Power to the People? The Big Society agenda

Turns out Citizen Smith was way ahead of his time, and would probably be horrified by this adoption of his favourite slogan, however, the new government’s civil  society agenda, the ‘Big Society’, expands existing initiatives to improve society by empowering local communities.  But what does this really mean to the people of Britain and to the VCS in particular?

The Government guidelines outline a number of proposals: an expansion of existing government strategies such as support for social enterprises; strengthening local participation; devolving power from national to local levels; the creation of a ‘Big Bank’ to fund these initiatives; the creation of an annual day of celebration; and the transformation from civil to civic duty by bringing in National Citizen Service and making volunteering part of staff appraisals.  In general the agenda suggests mostly positive proposals for civil society.  However, the ease of implementing these proposals in reality may prove more difficult, and without a massive cultural shift, the ‘Big’ society may never reach governmental statute and Britain may remain little after all.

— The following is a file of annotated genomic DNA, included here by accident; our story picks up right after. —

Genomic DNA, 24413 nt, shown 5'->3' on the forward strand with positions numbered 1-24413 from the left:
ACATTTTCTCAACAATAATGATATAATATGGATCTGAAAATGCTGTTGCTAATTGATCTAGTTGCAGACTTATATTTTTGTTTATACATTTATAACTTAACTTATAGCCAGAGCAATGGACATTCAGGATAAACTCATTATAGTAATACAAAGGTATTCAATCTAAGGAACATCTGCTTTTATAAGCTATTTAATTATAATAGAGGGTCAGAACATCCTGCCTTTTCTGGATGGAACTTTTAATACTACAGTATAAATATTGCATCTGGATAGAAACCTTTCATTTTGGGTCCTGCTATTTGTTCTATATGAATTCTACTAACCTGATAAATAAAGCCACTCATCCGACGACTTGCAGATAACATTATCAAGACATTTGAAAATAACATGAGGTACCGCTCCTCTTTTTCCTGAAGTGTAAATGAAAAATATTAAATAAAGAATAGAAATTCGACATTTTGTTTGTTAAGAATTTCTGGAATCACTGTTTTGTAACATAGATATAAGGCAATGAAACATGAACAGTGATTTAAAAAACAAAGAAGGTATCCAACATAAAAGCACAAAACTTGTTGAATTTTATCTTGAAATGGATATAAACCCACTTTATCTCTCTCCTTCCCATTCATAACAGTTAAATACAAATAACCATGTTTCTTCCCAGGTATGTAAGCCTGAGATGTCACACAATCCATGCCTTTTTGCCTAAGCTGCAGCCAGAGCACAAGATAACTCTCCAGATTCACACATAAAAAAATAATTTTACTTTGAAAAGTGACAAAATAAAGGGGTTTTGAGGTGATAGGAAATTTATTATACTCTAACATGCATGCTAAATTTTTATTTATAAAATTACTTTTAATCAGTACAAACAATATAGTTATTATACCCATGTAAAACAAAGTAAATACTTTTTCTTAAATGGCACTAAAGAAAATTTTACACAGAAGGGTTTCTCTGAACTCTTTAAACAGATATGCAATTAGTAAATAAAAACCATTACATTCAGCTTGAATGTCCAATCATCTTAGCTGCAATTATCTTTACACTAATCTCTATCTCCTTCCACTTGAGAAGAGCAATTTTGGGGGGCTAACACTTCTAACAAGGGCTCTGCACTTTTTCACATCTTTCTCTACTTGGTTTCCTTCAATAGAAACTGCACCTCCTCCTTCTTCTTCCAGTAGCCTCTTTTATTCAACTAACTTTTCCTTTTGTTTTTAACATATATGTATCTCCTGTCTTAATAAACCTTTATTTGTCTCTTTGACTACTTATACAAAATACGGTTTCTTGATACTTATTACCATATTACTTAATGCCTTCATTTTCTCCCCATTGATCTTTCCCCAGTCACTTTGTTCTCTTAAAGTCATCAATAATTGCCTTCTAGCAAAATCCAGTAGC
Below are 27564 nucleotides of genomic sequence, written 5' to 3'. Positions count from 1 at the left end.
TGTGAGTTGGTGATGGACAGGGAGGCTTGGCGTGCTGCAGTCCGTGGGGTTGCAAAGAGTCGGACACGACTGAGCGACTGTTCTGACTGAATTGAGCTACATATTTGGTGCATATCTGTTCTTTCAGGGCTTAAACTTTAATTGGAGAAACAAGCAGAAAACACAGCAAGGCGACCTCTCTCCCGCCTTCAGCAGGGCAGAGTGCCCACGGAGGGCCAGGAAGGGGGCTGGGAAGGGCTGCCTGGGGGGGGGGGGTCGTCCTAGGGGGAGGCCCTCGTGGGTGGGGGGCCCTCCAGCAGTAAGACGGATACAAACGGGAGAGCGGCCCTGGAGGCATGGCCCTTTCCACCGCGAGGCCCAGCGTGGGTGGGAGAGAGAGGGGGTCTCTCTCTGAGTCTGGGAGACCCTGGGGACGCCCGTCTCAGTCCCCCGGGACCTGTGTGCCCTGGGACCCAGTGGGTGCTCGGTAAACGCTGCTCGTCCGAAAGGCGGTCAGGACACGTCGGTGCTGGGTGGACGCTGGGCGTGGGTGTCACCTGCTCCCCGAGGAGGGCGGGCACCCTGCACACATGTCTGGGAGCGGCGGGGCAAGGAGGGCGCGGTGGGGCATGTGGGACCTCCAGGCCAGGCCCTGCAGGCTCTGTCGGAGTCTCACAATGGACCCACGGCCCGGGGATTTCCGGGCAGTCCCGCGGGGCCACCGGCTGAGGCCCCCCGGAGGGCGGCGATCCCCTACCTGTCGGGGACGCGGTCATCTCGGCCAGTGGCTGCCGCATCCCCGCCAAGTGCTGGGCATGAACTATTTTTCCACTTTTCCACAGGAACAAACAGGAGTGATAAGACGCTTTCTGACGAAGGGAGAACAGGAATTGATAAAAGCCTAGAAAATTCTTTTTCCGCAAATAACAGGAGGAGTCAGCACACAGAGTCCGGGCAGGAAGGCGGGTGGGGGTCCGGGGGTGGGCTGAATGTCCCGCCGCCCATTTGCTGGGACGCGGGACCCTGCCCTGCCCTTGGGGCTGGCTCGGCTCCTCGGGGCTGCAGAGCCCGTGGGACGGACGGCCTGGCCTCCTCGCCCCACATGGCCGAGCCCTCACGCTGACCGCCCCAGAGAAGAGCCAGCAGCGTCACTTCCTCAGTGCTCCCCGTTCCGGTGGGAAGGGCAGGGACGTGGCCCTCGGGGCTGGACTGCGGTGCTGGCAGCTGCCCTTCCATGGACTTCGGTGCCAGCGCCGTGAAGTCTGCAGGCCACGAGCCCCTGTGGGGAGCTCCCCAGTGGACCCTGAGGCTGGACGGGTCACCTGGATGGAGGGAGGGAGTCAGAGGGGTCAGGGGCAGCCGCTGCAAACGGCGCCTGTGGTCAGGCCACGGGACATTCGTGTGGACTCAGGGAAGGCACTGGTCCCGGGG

There are some interesting discussions going on at the moment within civil society about what Big Society actually means, and the implications on society as a whole.  Take a look at what the online community is saying:

Community Links;

Community Care;

Social Reporter;

Third Sector;


Greener Leith;

Living with rats;


Institute of economic affairs;

and, my personal favourite; Side Kicks Studio


Have you have read any other interesting blogs on the subject?  What do you think of the Big Society, and how will it affect your organisation and the people you support?  We’d love to hear your opinions, so get involved in the conversation, by posting your comments below. 

Last updated at 13:37 Mon 14/Jun/10.
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Karl's picture


Third Sector Foresight

The RSA have also been blogging about the Big Society recently, and have some interesting points to make on the topic. How big is big society? How realistic and implementable are the aspirations within the agenda? Could the social networks existing today support this kind of reform? It's worth taking a look at what they have to say.

Jess's picture


Third Sector Foresight

Could the Big Society result in wholesale change or a backlash? Will it be reality, or just rhetoric? There's some interesting discussion on Nick Wilson Young's NCVO blog right now:

. . . if sensitively delivered, this agenda offers the possibility of a genuine step change in how government works and how citizens interact with the state. (Chloe Stables, NCVO Campaigns team)

There's also an interesting piece here: